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Complementarios

Bert45

Active Member
Camino(s) past & future
(2003) Francés, (2014) Francés, (2016) Portugués , (2016) Aragonés, (2018) del Norte to Primitivo,
Can you tell me anything about the complementario coming out of Arzúa? After the last mojón (but we didn't know it was the last one) with the distance to Santiago intact, the next one we saw was a complementario -- but there was no indication of any parting of the ways, unlike the two mojones as you leave Triacastela, or the two at Santa Irene. It seemed to me that everyone was on the complementario like us. It continued for a very long way, but I didn't make a note of when the 'regular' mojones with the distance to Santiago started again. Do you have any information? A map showing the complementario and the 'official' route?

There was a very large sign shortly after Palas de Rei showing two routes. Do you have a photo of that sign or a map showing the two routes? I couldn't see any way to go other than the one everyone else was following, i.e. the 'correct' way. Again, there weren't two mojones side-by-side. I'd like to know where the complementario goes.

Thanks.
 

Darby67

Enólogo caminando
Camino(s) past & future
2018 CF Jan-Feb
2019 CF Jan-Mar
I think the route changed leaving Arzua. My wife and I noticed the complementary mojone and back tracked to locate the primary...I found a ghost of it and later some old style mojones to follow but only a few old faded arrows. It passed along N-547 and had a terrible crossing on a dangerous curve downhill curve which when wet was likely an issue. The split I am guessing was somewhere near As Barrosas and follows the highway a bit, then cross and goes to Cotorbe and rejoined the complementario at the Rego de Ladrón (you can see it on Google Maps) which I believe is now the main route. I must have taken the complementario in 2018 and guessing it goes through A Peroxa just to the south of Cotorbe.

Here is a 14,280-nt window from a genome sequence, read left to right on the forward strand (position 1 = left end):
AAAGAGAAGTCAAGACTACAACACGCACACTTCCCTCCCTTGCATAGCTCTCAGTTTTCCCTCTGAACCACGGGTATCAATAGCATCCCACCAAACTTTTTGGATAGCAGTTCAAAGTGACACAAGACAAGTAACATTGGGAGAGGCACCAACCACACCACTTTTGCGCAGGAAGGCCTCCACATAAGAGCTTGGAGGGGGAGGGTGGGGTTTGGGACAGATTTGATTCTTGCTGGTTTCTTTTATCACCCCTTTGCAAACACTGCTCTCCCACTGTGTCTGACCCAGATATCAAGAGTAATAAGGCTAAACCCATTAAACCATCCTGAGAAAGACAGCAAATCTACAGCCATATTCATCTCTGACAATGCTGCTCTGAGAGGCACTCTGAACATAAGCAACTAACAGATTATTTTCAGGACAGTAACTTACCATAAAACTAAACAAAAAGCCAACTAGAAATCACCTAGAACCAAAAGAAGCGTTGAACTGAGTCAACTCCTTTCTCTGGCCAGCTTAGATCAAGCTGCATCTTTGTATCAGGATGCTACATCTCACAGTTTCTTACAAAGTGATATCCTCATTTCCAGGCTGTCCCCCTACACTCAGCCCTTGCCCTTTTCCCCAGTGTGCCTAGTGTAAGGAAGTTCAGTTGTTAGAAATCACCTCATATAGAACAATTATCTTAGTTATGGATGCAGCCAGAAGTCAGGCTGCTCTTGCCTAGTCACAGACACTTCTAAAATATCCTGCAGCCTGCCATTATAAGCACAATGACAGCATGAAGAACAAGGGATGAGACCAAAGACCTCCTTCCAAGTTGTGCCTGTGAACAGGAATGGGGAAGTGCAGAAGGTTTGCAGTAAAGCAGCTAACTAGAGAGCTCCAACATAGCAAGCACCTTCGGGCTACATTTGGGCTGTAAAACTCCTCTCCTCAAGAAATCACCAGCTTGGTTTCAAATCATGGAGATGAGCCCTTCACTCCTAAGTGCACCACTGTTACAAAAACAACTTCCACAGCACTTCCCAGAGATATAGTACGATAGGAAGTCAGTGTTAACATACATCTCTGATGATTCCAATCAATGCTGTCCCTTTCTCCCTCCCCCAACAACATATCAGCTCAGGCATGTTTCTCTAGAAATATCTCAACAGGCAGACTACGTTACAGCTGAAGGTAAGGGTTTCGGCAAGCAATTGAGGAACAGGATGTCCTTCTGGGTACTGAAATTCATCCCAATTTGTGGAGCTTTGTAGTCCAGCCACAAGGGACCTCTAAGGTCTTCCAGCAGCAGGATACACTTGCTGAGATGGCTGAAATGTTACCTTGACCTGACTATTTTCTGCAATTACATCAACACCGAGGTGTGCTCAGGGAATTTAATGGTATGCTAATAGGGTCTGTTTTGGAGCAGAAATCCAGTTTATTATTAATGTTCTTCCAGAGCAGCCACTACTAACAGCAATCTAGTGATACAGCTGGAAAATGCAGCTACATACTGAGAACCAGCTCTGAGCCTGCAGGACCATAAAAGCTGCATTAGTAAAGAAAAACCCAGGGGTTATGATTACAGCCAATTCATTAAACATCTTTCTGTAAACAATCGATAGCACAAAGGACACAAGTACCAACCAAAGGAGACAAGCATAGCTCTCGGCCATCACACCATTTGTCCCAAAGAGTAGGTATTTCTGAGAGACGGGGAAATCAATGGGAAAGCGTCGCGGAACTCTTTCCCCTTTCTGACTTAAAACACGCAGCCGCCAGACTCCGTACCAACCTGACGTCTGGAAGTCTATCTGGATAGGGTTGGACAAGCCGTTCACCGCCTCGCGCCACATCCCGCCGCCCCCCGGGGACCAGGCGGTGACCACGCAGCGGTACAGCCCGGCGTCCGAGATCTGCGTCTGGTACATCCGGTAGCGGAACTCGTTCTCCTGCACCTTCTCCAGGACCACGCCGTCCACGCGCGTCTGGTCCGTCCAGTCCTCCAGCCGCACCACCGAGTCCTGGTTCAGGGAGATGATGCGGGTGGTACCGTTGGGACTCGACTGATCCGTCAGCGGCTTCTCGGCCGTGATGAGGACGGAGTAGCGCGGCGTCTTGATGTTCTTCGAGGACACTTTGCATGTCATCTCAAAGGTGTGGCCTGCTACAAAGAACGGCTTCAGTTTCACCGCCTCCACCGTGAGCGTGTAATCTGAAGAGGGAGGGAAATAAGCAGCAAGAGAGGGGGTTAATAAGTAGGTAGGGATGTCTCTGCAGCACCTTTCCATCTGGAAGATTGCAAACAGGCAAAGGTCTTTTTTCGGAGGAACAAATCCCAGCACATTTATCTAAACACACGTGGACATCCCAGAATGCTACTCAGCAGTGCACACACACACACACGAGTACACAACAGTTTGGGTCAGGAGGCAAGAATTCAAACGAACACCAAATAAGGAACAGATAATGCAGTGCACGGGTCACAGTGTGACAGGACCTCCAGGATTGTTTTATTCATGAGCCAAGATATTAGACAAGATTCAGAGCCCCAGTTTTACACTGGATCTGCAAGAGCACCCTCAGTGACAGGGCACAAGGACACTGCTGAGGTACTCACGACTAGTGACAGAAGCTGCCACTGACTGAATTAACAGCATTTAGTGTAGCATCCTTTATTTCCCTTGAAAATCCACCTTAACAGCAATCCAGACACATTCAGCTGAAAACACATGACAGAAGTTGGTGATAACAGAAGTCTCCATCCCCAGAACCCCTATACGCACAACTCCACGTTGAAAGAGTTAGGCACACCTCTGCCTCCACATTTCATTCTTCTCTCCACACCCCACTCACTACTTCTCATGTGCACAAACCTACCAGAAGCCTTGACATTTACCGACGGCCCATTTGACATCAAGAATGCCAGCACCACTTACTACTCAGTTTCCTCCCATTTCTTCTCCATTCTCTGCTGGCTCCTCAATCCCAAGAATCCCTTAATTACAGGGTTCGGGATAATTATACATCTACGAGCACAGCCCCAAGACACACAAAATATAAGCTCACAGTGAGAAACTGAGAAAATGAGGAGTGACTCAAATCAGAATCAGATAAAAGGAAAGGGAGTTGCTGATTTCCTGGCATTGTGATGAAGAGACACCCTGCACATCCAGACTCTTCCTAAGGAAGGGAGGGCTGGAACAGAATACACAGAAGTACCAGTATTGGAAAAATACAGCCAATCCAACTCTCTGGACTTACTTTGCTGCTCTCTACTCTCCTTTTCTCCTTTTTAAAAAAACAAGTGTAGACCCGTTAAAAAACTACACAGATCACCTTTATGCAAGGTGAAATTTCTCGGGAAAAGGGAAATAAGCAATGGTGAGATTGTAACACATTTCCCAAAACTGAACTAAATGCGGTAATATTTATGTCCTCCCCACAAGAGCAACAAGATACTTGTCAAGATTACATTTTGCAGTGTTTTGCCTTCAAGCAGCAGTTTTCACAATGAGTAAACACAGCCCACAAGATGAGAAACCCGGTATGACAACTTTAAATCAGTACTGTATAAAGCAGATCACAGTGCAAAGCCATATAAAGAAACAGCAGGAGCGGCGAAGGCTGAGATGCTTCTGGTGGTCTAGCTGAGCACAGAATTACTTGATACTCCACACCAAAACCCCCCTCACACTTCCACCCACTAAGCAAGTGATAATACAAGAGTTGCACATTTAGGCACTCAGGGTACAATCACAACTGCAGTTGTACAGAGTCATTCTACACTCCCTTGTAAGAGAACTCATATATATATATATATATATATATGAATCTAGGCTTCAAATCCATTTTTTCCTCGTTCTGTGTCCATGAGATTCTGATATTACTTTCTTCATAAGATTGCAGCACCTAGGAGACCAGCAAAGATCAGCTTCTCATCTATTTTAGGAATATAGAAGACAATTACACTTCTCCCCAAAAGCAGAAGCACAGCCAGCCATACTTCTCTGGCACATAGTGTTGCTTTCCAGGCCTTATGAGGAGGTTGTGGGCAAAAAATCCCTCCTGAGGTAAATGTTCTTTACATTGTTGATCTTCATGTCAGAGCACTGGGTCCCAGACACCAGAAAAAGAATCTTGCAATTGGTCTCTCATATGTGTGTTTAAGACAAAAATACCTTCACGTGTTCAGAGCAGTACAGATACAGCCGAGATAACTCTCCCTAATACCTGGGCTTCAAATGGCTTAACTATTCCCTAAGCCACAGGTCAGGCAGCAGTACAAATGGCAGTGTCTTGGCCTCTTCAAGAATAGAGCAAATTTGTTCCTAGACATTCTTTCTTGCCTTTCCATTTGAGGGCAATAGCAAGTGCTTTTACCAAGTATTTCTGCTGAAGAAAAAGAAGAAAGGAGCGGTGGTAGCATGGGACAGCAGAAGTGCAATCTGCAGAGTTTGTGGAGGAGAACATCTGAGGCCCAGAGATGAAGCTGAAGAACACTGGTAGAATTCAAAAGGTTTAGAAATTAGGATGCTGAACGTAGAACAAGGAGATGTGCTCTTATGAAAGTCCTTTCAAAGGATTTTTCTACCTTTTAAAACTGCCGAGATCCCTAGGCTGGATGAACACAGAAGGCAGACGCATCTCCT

Attached is a ViewRanger screenshot of our walk this year. You can see in the east our backtrack and a few snapshots of the mojones and the area where the routes intersect again. I put 1-3 on the map corresponding to the photos. The ant-march track I believe is the current route marked as Complementario. Hope this clarifies it for you.
 

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Bert45

Active Member
Camino(s) past & future
(2003) Francés, (2014) Francés, (2016) Portugués , (2016) Aragonés, (2018) del Norte to Primitivo,
Thank you very much, Darby67. Your screenshot shows the route in red as described in my 1990 book "The Pilgrim Route to Compostela". It was good of you to take photos of the old mojones.
 

Darby67

Enólogo caminando
Camino(s) past & future
2018 CF Jan-Feb
2019 CF Jan-Mar
No problem, my wife was not as 'curious' as I was and I honestly had no idea where it would lead us...sometimes you just have to have faith and be pleasantly surprised that it all works out as it should :)

Glad to see others were as curious as I was!
 

Bert45

Active Member
Camino(s) past & future
(2003) Francés, (2014) Francés, (2016) Portugués , (2016) Aragonés, (2018) del Norte to Primitivo,
You could have written: Glad to see others were almost as curious as I was!
 

Kathar1na

Member
Camino(s) past & future
To Santiago and beyond (from home; Voie de Tours; Camino Francés; Biskaya; Manche; Via Brabantica)
A map showing the complementario and the 'official' route?
The newspaper La Voz de Galicia published an overview when the new mojones were placed. Black: main trail; blue: allows access to significant places for pilgrims such as services or patrimony; red: historical traces of the ancient path that is now lost; yellow: area protected as Camino de Santiago.

Complementarios.jpg
 

Bert45

Active Member
Camino(s) past & future
(2003) Francés, (2014) Francés, (2016) Portugués , (2016) Aragonés, (2018) del Norte to Primitivo,
Thank you, Kathar1na. That map is brilliant. The one I mentioned after Palas de Rei seemed nearer to PdR than the one shown on that map, and seemed to deviate further from the 'official' camino than that shown on the map.
 
D

Deleted member 3000

Guest
A map showing the complementario and the 'official' route?
I don't think there is an official Camino route. There have been many changes. Before yellow arrows it was about getting from town to town. The yellow arrows have been painted by volunteers based upon their opinions. Occasionally a junta has stepped forward to designate its opinion on the official route. The junta sets the mojones, perhaps making a route official. Then a road is built blocking the official route, and some other path becomes official. The changes around San Xulian, for example, has eliminated some very scenic forest for a safe roadway. Big rains after Portomarin moved to official route through a vineyard. The vineyard owners reclaimed their land as soon as repairs were made.

If you get where you are going, you are on the official route.:)
 

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